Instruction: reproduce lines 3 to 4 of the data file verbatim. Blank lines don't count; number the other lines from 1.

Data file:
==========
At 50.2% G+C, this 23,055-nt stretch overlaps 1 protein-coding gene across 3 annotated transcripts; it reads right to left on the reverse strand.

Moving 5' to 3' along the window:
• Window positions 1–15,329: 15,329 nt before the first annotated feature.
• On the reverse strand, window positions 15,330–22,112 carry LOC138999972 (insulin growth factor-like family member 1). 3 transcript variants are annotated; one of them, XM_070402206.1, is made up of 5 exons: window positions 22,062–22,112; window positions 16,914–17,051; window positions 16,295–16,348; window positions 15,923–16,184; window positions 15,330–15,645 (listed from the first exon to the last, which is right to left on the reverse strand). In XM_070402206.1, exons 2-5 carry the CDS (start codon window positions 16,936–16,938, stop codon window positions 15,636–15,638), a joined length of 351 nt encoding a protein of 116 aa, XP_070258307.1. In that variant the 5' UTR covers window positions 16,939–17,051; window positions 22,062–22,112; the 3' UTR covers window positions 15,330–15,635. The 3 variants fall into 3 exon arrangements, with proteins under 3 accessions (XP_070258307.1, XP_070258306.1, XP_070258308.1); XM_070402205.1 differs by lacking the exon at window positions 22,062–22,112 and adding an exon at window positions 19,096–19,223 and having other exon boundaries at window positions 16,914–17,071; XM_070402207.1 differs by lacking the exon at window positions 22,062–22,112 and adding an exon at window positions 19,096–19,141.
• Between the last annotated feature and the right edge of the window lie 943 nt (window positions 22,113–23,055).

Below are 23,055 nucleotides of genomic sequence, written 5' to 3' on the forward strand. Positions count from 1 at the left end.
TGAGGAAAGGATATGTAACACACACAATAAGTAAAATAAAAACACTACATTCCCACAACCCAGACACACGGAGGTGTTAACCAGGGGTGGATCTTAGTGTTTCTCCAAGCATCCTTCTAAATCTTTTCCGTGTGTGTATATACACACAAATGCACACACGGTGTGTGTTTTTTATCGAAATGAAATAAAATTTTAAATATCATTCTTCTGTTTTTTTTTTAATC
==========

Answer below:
• Window positions 1–15,329: 15,329 nt before the first annotated feature.
• On the reverse strand, window positions 15,330–22,112 carry LOC138999972 (insulin growth factor-like family member 1). 3 transcript variants are annotated; one of them, XM_070402206.1, is made up of 5 exons: window positions 22,062–22,112; window positions 16,914–17,051; window positions 16,295–16,348; window positions 15,923–16,184; window positions 15,330–15,645 (listed from the first exon to the last, which is right to left on the reverse strand). In XM_070402206.1, exons 2-5 carry the CDS (start codon window positions 16,936–16,938, stop codon window positions 15,636–15,638), a joined length of 351 nt encoding a protein of 116 aa, XP_070258307.1. In that variant the 5' UTR covers window positions 16,939–17,051; window positions 22,062–22,112; the 3' UTR covers window positions 15,330–15,635. The 3 variants fall into 3 exon arrangements, with proteins under 3 accessions (XP_070258307.1, XP_070258306.1, XP_070258308.1); XM_070402205.1 differs by lacking the exon at window positions 22,062–22,112 and adding an exon at window positions 19,096–19,223 and having other exon boundaries at window positions 16,914–17,071; XM_070402207.1 differs by lacking the exon at window positions 22,062–22,112 and adding an exon at window positions 19,096–19,141.